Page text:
Fox Corp. must face Smartmatic's $2.7 billion defamation suit, a New York judge ruled on Wednesday, denying a motion to dismiss defamation claims against Fox News' parent company.
But Smartmatic must also face Fox's counterclaims that the substantial defamation claims are intended to supress free speech, the judge ruled in a separate order.
The pair of orders — a win for each side — continue the lengthy and costly court battle between Smartmatic, a voting company accused of rigging the election despite being used by just one U.S. district in 2020, and Fox Corp., which has said it covered newsworthy events and individuals surrounding the 2020 election.
Smartmatic sued Fox and some of its hosts and guests in 2021; this case is one of at least 11 ongoing lawsuits over election conspiracy theories.
Fox lawyers had asked the court to dismiss the claims against Fox Corp., arguing that the parent company — led at the time by executives Rupert and Lachlan Murdoch — was not legally responsible for Fox News coverage.
New York County Supreme Court Justice David Cohen disagreed and denied the motion Wednesday, ruling that "plaintiffs have sufficiently alleged in their amended complaint that Corp. employees played an affirmative role in the publication of the defamation at issue."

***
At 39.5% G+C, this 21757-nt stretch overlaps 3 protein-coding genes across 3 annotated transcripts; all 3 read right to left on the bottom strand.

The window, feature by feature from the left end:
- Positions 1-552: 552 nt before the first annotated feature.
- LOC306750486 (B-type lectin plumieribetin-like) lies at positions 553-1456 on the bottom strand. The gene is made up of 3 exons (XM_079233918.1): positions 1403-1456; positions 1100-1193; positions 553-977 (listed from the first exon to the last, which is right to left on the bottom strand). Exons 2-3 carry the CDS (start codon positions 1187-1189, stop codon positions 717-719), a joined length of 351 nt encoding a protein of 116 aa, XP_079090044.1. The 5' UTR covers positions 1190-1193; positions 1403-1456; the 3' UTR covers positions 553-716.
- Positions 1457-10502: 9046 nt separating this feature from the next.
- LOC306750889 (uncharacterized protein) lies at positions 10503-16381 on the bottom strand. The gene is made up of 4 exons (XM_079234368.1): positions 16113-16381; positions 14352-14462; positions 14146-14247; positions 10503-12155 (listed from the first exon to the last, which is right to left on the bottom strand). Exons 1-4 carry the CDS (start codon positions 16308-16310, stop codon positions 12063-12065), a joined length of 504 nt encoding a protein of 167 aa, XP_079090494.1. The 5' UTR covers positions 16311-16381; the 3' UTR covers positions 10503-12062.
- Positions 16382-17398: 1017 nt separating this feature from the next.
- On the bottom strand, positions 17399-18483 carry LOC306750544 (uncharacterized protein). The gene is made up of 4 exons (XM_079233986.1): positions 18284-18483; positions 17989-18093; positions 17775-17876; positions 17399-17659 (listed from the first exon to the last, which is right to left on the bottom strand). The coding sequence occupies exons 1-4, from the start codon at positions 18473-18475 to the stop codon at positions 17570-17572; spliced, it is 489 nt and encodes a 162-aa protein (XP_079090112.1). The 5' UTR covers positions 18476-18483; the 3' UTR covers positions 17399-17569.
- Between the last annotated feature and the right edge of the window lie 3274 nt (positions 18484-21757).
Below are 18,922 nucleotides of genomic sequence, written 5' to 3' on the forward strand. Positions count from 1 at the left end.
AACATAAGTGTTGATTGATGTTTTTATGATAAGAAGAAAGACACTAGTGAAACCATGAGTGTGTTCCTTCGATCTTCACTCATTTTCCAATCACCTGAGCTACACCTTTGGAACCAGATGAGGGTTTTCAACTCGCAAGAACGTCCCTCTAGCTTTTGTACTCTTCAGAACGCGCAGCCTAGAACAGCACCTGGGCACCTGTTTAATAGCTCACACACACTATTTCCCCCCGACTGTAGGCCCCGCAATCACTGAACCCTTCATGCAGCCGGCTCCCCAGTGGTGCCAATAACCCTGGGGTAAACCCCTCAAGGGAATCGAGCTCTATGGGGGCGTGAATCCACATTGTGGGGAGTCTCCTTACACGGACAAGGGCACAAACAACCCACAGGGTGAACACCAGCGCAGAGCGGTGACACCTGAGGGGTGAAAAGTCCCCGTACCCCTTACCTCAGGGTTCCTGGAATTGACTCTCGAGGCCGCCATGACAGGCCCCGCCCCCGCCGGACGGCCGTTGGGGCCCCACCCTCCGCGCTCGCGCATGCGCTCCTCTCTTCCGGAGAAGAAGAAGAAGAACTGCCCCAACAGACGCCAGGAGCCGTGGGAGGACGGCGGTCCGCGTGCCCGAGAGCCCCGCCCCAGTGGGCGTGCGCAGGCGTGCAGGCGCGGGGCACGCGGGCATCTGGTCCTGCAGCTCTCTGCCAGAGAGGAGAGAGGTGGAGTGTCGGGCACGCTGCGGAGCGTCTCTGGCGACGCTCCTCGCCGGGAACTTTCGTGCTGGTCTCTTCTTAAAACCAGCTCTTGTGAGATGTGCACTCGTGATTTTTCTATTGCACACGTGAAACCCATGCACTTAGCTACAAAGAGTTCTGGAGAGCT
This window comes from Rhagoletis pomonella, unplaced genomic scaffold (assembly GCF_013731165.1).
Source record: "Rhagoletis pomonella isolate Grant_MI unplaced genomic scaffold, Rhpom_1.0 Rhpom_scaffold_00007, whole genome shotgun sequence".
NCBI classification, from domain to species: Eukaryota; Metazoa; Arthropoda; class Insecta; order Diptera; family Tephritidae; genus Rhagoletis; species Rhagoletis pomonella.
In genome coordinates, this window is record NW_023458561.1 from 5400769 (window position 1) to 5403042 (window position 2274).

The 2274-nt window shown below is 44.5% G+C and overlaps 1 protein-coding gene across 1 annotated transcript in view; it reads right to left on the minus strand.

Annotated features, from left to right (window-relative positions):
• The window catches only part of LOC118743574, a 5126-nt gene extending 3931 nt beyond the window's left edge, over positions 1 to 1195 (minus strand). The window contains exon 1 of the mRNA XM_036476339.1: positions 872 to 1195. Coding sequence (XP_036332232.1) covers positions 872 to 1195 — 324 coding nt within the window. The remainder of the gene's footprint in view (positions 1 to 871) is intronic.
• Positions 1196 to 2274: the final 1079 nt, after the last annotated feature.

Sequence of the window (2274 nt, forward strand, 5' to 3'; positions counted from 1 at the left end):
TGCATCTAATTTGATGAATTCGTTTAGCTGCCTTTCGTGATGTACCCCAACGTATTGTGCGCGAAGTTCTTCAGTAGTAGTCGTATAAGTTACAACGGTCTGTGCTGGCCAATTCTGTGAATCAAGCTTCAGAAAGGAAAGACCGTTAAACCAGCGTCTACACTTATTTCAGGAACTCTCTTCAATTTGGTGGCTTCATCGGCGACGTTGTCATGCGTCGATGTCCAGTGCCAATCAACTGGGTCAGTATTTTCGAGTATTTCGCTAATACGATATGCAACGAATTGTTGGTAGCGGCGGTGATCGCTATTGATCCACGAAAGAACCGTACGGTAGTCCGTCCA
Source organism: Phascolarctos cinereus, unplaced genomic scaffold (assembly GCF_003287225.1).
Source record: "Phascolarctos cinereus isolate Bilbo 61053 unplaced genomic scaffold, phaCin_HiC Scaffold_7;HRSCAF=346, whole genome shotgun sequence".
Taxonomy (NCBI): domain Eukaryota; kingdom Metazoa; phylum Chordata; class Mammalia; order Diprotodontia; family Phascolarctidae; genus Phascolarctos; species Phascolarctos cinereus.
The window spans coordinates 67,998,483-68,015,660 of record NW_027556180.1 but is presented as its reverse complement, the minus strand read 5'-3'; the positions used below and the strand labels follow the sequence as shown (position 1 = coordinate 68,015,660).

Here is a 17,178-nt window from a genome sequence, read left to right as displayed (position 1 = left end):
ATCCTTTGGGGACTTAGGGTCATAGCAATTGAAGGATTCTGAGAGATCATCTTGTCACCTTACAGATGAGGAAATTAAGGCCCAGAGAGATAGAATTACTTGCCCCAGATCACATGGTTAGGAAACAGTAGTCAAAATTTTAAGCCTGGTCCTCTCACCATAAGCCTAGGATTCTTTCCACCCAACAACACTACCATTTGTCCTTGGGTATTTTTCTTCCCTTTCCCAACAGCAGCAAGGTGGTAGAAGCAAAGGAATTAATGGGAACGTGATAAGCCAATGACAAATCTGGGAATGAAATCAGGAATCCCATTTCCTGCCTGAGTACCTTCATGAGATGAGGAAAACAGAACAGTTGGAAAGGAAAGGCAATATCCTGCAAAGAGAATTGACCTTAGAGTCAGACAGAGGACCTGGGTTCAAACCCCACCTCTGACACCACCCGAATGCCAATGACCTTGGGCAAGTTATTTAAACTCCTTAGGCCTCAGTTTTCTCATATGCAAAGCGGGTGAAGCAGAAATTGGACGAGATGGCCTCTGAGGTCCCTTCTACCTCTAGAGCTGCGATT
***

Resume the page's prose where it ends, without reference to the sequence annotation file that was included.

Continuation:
Cohen also noted that plaintiffs have “sufficiently alleged that Corp. employees acted with malice” — enough to consider the issue at trial.
But he also simultaneously denied Smartmatic's motion to dismiss Fox News and Fox Corp.'s counterclaims against them, in which the media company had argued Smartmatic's claims were designed to quell free speech.
Fox's "argument here is that plaintiffs' alleged damages are so extenuated from their actual lost profits that they were pleaded and/or sought in order to chill defendant's free speech rights. That argument has not yet been adjudicated in any court," the judge wrote.
Last year, Fox Corp. agreed to pay $787.5 million to Dominion Voting Systems to settle similar but separate claims, moments before they were to go to trial in a Delaware court. The settlement between Dominion and Fox won’t weigh heavily on the current case, the judge wrote in one of his Wednesday orders, because that case was settled by the parties — not a court of law.
"We will be ready to defend this case surrounding extremely newsworthy events when it goes to trial, likely in 2025," a Fox spokesperson said in a statement Thursday. "As a report prepared by our financial expert shows, Smartmatic’s damages claims are implausible, disconnected from reality, and on their face intended to chill First Amendment freedoms."